Of substantial interest are thematic atlases: Lenin: Historico-biographical Atlas (1970), Atlas of the History of Geographical Discoveries and Explorations (1959), and the ethnographic atlas Map of the Peoples of the USSR (1966).

As maps become obsolete, they take on the function of historical source material, to which the principles of historical source analysis are applicable. This type of source calls for the use of special research methods and a knowledge not only of history but also of historical and general geography. The scientific discipline that studies historical maps and the methods of producing them is called historical cartography.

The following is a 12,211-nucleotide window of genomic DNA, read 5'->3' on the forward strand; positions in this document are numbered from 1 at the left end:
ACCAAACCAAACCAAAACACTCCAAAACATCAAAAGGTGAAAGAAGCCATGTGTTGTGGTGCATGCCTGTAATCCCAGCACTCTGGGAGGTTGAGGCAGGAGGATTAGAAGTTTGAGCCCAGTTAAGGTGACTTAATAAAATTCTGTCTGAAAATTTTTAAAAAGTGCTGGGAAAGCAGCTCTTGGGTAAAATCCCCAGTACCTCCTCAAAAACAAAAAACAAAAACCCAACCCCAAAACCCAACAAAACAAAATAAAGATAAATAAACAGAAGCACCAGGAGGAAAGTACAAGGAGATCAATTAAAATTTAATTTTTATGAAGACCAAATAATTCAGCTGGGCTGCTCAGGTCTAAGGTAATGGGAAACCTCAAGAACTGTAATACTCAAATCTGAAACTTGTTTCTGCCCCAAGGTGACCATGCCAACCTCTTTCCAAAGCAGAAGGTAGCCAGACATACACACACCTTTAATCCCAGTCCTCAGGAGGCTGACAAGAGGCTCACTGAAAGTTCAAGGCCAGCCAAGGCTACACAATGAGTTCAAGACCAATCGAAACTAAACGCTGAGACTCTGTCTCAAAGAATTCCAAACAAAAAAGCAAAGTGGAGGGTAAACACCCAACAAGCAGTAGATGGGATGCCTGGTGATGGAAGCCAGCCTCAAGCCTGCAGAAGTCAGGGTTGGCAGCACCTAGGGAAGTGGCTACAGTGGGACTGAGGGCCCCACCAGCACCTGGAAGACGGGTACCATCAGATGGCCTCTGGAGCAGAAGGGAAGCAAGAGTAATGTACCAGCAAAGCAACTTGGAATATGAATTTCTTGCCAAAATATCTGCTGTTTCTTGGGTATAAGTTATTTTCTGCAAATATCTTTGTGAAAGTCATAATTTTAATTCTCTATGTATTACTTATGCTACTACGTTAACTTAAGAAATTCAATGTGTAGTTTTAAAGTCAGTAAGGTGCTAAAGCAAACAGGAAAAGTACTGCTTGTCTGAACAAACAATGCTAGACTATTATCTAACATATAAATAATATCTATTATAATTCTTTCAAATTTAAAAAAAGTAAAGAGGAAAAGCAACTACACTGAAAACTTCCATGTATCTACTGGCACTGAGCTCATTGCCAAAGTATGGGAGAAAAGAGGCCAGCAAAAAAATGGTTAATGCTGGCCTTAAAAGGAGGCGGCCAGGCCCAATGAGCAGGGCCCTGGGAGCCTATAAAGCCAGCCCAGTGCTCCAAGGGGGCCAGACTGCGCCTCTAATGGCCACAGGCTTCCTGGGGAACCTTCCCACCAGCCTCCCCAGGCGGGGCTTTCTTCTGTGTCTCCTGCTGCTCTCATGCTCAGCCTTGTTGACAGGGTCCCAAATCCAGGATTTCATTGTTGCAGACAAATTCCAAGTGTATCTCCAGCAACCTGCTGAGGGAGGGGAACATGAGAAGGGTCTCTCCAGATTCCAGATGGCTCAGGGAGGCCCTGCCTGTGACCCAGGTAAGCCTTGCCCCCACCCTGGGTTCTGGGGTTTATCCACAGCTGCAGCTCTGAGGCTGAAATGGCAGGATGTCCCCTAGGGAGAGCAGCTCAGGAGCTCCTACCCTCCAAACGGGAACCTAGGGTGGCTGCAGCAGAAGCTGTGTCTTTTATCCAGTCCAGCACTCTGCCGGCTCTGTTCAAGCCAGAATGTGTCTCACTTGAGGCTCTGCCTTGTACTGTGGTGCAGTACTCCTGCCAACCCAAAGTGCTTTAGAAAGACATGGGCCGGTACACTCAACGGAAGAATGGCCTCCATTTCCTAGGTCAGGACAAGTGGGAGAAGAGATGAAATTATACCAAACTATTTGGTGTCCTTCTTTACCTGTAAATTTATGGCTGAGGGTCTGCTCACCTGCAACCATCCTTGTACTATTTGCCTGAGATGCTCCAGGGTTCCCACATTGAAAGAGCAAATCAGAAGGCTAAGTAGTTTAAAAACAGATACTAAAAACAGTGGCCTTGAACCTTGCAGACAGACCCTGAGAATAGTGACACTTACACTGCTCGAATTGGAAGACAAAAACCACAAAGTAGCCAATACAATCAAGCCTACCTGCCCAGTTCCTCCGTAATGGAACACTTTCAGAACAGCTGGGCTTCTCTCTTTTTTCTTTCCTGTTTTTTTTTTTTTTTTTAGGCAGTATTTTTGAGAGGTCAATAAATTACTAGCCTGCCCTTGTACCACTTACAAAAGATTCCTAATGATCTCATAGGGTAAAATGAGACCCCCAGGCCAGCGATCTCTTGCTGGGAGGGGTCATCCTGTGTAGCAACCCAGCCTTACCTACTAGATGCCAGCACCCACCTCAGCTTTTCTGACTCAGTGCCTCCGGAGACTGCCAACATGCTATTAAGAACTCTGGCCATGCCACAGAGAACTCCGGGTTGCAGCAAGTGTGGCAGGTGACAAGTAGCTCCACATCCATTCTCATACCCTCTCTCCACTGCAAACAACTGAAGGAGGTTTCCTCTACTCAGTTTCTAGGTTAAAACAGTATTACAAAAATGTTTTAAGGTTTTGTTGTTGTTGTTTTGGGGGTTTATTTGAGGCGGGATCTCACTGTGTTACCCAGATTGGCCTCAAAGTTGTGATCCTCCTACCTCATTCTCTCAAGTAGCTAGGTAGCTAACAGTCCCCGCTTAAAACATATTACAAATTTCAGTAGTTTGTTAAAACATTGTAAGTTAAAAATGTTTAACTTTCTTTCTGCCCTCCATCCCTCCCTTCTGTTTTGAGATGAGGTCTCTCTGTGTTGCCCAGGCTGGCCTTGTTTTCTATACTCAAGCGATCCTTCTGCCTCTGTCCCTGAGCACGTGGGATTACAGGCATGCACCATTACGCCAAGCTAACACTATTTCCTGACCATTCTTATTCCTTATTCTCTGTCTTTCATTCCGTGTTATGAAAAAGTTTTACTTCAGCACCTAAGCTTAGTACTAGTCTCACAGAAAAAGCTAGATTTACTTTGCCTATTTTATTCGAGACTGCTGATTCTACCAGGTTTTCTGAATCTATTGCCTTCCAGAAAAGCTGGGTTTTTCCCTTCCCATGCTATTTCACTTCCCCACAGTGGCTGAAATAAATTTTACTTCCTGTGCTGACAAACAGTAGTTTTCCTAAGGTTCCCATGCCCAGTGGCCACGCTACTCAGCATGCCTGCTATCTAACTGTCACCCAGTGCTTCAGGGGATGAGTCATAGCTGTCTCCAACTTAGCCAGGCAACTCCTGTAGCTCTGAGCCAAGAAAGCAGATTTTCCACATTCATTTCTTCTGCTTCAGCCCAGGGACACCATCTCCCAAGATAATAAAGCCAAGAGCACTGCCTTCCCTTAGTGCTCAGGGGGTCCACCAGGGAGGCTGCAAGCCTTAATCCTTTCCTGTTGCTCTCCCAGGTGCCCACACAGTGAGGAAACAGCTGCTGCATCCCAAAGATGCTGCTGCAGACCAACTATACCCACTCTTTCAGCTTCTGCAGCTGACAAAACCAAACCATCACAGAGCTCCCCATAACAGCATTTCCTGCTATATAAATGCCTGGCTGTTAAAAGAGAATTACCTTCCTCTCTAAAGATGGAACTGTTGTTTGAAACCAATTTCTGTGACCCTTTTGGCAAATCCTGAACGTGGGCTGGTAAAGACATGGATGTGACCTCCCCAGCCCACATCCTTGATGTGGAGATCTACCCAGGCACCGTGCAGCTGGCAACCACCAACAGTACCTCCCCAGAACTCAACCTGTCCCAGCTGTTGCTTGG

Preobrazhenskii, A. I. Sostavlenie i redaktirovanie spetsiaVnykh kart. Moscow, 1961.
Iatsunskii, V. K. Istoricheskaia geografiia. Moscow, 1955.
Gol’denberg, L. A. “Istoricheskaia geografiia.” In Sovetskaia istoricheskaia entsiklopediia, vol. 6. Moscow, 1965. Pages 517–23.


The Great Soviet Encyclopedia, 3rd Edition (1970-1979). © 2010 The Gale Group, Inc. All rights reserved.